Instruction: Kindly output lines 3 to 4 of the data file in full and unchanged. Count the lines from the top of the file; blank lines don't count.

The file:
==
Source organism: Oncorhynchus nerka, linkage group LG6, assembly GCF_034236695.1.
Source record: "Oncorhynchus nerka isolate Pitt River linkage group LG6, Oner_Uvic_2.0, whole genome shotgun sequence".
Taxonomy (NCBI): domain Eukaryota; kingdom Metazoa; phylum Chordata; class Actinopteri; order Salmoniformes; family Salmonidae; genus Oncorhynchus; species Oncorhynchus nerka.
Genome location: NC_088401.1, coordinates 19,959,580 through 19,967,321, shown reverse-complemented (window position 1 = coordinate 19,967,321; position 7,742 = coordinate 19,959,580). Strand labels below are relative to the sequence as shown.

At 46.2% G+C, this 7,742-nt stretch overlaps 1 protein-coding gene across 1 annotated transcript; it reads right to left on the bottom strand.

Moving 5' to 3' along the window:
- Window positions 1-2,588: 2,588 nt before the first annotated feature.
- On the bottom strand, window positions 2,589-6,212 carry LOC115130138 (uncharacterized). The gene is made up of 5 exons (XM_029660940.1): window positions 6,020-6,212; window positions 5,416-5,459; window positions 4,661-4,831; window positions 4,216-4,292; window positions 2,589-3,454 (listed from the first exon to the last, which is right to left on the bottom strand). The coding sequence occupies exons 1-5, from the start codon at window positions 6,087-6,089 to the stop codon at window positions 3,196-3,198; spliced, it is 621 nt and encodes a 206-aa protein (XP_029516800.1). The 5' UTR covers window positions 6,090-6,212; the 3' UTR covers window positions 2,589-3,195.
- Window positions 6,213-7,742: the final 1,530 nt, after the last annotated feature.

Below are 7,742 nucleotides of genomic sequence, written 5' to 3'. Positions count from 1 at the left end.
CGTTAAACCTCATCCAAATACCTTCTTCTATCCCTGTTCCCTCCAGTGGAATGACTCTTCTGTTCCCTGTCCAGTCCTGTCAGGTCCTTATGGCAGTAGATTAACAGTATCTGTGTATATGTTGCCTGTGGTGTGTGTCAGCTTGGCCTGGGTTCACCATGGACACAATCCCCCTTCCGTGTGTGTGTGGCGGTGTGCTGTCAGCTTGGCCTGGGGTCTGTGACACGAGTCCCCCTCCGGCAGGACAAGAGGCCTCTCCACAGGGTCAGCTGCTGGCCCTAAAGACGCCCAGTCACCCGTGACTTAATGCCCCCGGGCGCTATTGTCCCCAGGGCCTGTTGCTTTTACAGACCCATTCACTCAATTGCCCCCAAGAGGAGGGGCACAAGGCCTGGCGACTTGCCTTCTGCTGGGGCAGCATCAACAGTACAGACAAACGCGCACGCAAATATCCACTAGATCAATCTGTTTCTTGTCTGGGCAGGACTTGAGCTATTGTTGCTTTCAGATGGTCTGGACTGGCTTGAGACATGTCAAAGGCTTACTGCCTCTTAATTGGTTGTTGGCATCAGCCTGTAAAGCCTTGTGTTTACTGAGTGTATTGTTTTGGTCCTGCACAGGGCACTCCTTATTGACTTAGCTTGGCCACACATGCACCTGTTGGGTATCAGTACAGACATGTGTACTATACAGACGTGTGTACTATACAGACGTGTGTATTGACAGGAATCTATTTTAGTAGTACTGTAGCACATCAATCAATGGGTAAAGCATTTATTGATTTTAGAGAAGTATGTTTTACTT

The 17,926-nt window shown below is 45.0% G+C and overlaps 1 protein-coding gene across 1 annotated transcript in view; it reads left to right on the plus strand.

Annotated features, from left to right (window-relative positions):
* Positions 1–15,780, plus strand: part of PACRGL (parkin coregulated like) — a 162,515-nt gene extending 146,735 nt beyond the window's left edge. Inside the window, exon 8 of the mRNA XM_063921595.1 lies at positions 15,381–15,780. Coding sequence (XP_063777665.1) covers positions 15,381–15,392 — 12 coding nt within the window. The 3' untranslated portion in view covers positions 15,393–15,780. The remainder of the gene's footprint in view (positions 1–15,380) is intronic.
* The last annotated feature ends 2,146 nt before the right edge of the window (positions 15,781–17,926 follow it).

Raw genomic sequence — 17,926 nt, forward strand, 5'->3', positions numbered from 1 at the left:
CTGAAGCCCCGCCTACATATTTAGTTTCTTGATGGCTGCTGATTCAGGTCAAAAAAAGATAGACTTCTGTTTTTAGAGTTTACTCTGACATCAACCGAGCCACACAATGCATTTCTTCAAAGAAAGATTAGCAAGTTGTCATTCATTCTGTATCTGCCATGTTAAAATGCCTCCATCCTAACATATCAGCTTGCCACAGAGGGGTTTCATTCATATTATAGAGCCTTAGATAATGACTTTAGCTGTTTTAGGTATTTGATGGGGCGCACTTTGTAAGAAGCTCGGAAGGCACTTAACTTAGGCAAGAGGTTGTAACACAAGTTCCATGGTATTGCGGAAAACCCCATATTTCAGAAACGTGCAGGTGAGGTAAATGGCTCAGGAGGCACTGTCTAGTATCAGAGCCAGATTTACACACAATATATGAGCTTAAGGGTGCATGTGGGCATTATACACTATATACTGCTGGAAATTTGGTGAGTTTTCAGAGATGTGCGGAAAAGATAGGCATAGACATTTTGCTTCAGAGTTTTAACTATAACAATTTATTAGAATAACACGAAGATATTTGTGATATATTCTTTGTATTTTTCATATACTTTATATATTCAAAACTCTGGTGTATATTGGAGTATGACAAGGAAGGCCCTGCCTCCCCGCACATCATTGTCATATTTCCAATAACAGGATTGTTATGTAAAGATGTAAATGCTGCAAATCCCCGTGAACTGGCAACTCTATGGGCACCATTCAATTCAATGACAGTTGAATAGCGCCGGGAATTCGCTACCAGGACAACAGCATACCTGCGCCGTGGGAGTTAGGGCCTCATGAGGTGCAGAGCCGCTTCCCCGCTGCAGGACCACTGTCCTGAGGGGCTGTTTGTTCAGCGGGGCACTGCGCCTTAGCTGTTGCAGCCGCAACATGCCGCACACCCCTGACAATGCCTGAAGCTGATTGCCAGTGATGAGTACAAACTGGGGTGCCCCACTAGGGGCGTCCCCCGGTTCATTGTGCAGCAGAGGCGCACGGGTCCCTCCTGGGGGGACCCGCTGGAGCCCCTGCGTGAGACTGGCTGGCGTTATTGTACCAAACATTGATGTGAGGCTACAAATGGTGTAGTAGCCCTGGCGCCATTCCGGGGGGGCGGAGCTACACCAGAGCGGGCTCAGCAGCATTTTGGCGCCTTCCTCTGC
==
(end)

Taxonomy (NCBI): domain Eukaryota; kingdom Metazoa; phylum Chordata; class Actinopteri; order Salmoniformes; family Salmonidae; genus Oncorhynchus; species Oncorhynchus nerka.
Genome location: NC_088401.1, coordinates 19,959,580 through 19,967,321, shown reverse-complemented (window position 1 = coordinate 19,967,321; position 7,742 = coordinate 19,959,580). Strand labels below are relative to the sequence as shown.